The BCS is telling everyone that the recent events surrounding the Fiesta Bowl are an isolated incident, but they would be wrong. The Orange and Sugar Bowl's have had some similar irregular spending and the Playoff Pac has put together a list of these questionable transactions.
Here is what Playoff Pac co-founder Matthew Sanderson had this to say on the matter:
"In the interest of self-preservation, the BCS is now painting this Fiesta Bowl scandal as isolated misconduct. This is wrong. Public records show the BCS's Orange Bowl and Sugar Bowl are also legally and ethically troubled. Any BCS effort to expel the Fiesta Bowl would be a hypocritical act, given the documented irregularities at these other BCS Bowls. And who's to say we won't find the same type of shockingly questionable behavior when the curtain is peeled back at the BCS's Orange Bowl and Sugar Bowl?"
Excellent points. If there is similar damning evidence against the Orange and Sugar Bowls, what becomes of the BCS? Will they just replace these bowl games with the Capital One, Holiday or Alamo Bowls just to keep the BCS together and not form a playoff. This seems like it is the beginning of the end of the BCS.
Now onto the details of the Orange and Sugar bowls.
We all know about the three-day Caribbean cruise the Orange Bowl threw, but there is more information about that cruise which comes courtesy of 'Death to the BCS' author and Yahoo sports writer Dan Wetzel:
Richard Giannini who is a the task-force member, was one of more than 40 administrators (plus spouses, of course) who accepted the Orange Bowl's "complimentary getaway" to the Caribbean in June. He was pretty much just following the crowd. (He has not responded to attempts seeking comment).
According to records obtained by PlayoffPAC, there wasn't a single business meeting scheduled for the entire trip. The brochure did note that attendees would have time for things like a day on the private island of CocoCay, which "offers activities for everyone, from parasailing to sipping delicious ‘Coco Locos' on a hammock."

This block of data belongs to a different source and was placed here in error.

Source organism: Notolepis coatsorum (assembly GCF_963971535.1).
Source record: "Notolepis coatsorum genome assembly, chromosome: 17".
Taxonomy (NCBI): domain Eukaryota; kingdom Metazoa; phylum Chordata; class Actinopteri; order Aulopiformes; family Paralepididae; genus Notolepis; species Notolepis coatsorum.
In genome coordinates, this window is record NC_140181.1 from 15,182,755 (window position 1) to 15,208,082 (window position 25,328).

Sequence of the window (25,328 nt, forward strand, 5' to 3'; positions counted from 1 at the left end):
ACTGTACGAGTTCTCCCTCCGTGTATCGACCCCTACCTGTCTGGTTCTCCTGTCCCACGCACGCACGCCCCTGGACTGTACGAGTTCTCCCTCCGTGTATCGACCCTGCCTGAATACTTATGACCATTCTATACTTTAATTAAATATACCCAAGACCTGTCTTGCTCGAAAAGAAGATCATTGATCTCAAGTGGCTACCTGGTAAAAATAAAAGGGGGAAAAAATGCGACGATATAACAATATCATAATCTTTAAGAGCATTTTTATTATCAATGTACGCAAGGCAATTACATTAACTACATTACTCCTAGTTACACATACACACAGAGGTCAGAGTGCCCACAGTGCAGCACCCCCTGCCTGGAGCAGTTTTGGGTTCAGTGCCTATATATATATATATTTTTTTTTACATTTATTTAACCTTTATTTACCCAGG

As shown by the detailed agenda, this Caribbean cruise was a junket. No business meetings were held. Attendees were instead occupied with full-day excursions to Atlantis Resort and CocoCay, a private island.
Basically a free cruise that had no business meetings at all, but was paid for by the bowl game that forces schools to buy at least 10,000 overpriced tickets they can not sell and make them stay in high-end hotels. And this is how they spend the money by paying for a cruise that had nothing to do with the bowl game.
Here are more spending habits of both the Sugar and Orange Bowls who are both set up as public charities for tax purposes. Some of these findings are shocking:
Sugar Bowl Exec. Dir. Paul Hoolahan received $645,386 in FY 2009, a year in which the Sugar Bowl lost money despite receiving a $1.4 million government grant. Mr. Hoolahan collected $25,000 more than the Rose Bowl's top three executives combined.
BCS Bowls use charitable funds to fly Bowl execs and spouses first-class, pay private club dues, and foot the bill for employees' personal income taxes. The Orange Bowl, for example, spent $756,546 on travel in FY 2009 for its personnel.
The Orange Bowl spent $331,938 on "parties" and "summer splash" in FY 2004, $42,281 on "golf" in FY 2004 and FY 2006, $535,764 on "gifts" in FY 2006, and $472,627 on "gifts" in FY 2008.
The Sugar Bowl spent $330,244 on "decorations" in FY 2008.
Aside from these expenses, both BCS Bowls repeatedly describe expenses with vague verbiage. Given the Fiesta Bowl's revelations yesterday about questionable expenses that were once tagged with similarly indistinct labels, both BCS Bowls should fully account for these items. The Sugar Bowl spent $710,406 in FYE 2007 and FYE 2008 on a mysteriously vague category called "special appropriations."
The Orange Bowl spends over $100,000 per year on "postage and shipping" (ten times the amount that other BCS Bowls spend annually).
The Orange Bowl spent $1,189,005 on unspecified "entertainment" and "catering" in FY 2009, $1,017,322 on undifferentiated "event food" and "entertainment" in FY 2008, and $75,896 on "recruitment" in FY 2008.
Clearly those spendings do not look like they qualify as a charitable organization or should be given nonprofit stats. Using charitable donations for first-class flights is indescribable. I am sure they had to fly in first-class and that was deemed appropriate use of the money set aside for a charitable donation.
With these latest findings there will be a huge difference in how bowls are monitored and who knows maybe this will force a playoff to be formed which will remove these unethical people in charge of these meaningless exhibition games.